Labour leadership hustings
Why did you leave the Coalition with the legacy of every man, woman and child owing £22,000 to the Treasury and now have the gall to blame the new government for making cuts that you yourself were planning? How do you sleep at night?
Andy Burnham: Let's be clear. The deficit was not the result of profligate spending under Labour. The credit crunch was forged in the overheated housing market in the US, not in Whitehall. We had to bail out the banks, because our economy would have suffered more and for longer had we not. The truth is that growth in public spending – on schools, on hospitals, on transport - was deliberately set at a much lower level than growth in the economy precisely. I delivered the last Comprehensive Spending Review as Chief Secretary to the Treasury and I had to have some very difficult conversations with my fellow Cabinet ministers, telling them they had to revise their plans. So I utterly reject the premise that we were throwing money at public services and we must remind people of that.
We cannot and should not be in denial about the deficit, but equally we should not accept that cuts in services are the only option available. As Leader, I will set out a principled alternative to the brutal ConDem deficit reduction plan, where tax increases play a bigger part - particularly a more ambitious financial transactions tax on the banks - and call for a more measured timetable. I will advocate a cuts/tax balance of 60/40, and a more balanced approach to spending across the departments. My plan will also include tough spending decisions. I have already said I do not support Coalition plans for real-terms increases for the NHS, as it can only be paid for with cliff-edge cuts to other services upon which the NHS depends. Labour can gain credibility by making the call for a more balanced approach to public spending.
And don't be fooled into thinking that the Coalition's plans are unavoidable: they are ideological. Mr Cameron let the cat out of the bag recently when he said that spending would not be restored and that he wanted to change permanently the character of our public services. To do that would put vulnerable people at risk and I will not sit idly by and let that happen.
David Miliband: We have a large deficit because the Labour government acted to prevent global recession turning into depression – saving people's jobs, businesses and homes. The Tories opposed all these decisions, which would have left the deficit even bigger. I have set out plans to cut the deficit in half over four years. That would have involved tough decisions, but would have been based on our values: defending jobs, protecting the poorest and ensuring that those with the broadest shoulders bear the greatest burden. By contrast the Tories have chosen to go further and faster than is necessary – undermining our future prosperity and making cuts that are unfair. That is why ever since the budget families have been losing confidence in the future direction of the economy.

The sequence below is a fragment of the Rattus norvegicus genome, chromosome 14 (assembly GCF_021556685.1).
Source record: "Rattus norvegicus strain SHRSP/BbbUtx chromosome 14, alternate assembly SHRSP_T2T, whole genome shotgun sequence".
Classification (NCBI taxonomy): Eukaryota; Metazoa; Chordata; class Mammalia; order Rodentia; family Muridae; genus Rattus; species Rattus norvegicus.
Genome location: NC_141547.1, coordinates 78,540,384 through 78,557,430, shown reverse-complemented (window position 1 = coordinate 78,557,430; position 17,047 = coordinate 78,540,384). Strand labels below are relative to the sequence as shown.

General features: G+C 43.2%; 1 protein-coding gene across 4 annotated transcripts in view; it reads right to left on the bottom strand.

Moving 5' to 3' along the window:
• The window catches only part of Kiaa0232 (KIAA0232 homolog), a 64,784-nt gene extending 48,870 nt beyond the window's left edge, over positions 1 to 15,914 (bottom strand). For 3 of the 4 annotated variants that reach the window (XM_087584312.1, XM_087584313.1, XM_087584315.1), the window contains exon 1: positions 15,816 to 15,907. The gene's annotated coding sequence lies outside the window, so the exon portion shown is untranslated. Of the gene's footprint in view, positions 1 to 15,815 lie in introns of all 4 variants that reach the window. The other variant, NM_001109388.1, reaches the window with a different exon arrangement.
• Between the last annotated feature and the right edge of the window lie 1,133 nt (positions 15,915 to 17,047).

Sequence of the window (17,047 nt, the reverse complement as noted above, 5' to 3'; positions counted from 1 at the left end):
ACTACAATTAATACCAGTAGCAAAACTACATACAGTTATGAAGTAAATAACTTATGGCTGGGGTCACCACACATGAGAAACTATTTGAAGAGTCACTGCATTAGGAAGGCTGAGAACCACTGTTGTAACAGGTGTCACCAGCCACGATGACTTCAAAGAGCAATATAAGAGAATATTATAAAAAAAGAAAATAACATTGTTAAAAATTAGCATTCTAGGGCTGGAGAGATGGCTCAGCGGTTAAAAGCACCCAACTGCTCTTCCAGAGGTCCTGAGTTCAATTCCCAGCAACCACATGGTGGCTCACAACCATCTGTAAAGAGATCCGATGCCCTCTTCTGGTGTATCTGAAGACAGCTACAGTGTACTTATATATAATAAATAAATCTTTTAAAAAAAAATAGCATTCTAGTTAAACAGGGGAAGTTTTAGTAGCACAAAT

Ed Miliband: Two years ago, we faced an unprecedented economic crisis. Many said we were in for another Great Depression, a repeat of the 1930s and because of the action taken by Labour we avoided that. Let's nail the lie that the deficit is because of reckless spending by the government. The deficit is because of reckless behaviour by the banks.
A couple of ways to cut the deficit would be to increase taxes on the banks and keep the 50p tax rate, the burden should be shared fairly. We have to cut the deficit and we had plans to do so over four years. The Tories plans are ideologically motivated – cutting further and faster. Their assumption is that the private sector will fill the gap where the public sector is cut back is economic illiteracy. Private companies will lose contracts as the cuts dig deep in the public sector. Yes, we would have had to cut, but not at the speed and the manner in which this coalition government is doing. I fear what will happen when we begin to see the full impact of these cuts.
Ed Balls: We've just been through a global financial crisis so severe, I believe it's the economic equivalent of a natural disaster or a world war. If we'd done nothing, then recession could have turned into depression, which would have meant a bigger deficit and debt for our country. Of course we have to get the deficit down, but the right thing to do is to reduce it more steadily than the Tories & Lib Dems want to, so that we don't put jobs and growth at risk. My fear is that the deep cuts this year and next will mean slower growth and more people out of work. This will mean a bigger deficit and debt in the long term and could risk a double-dip recession. That's what would keep me awake at night.
Diane Abbott: I was not a minister for the last 13 years. But I would point out that my party inherited massive underinvestment and debt in the Health Service. And, in my constituency alone, the Labour government built five new secondary schools, poured money into hospitals and new GP surgeries, opened a new Underground line and renovated most of the estates. But, most important of all, the bulk of the current debt was incurred by pumping money into a banking system which was crashed by greedy and improvident bankers. You should ask how they sleep at night. Although I suppose the fat bonuses they are still paying themselves help.
Last updated: about 3 years ago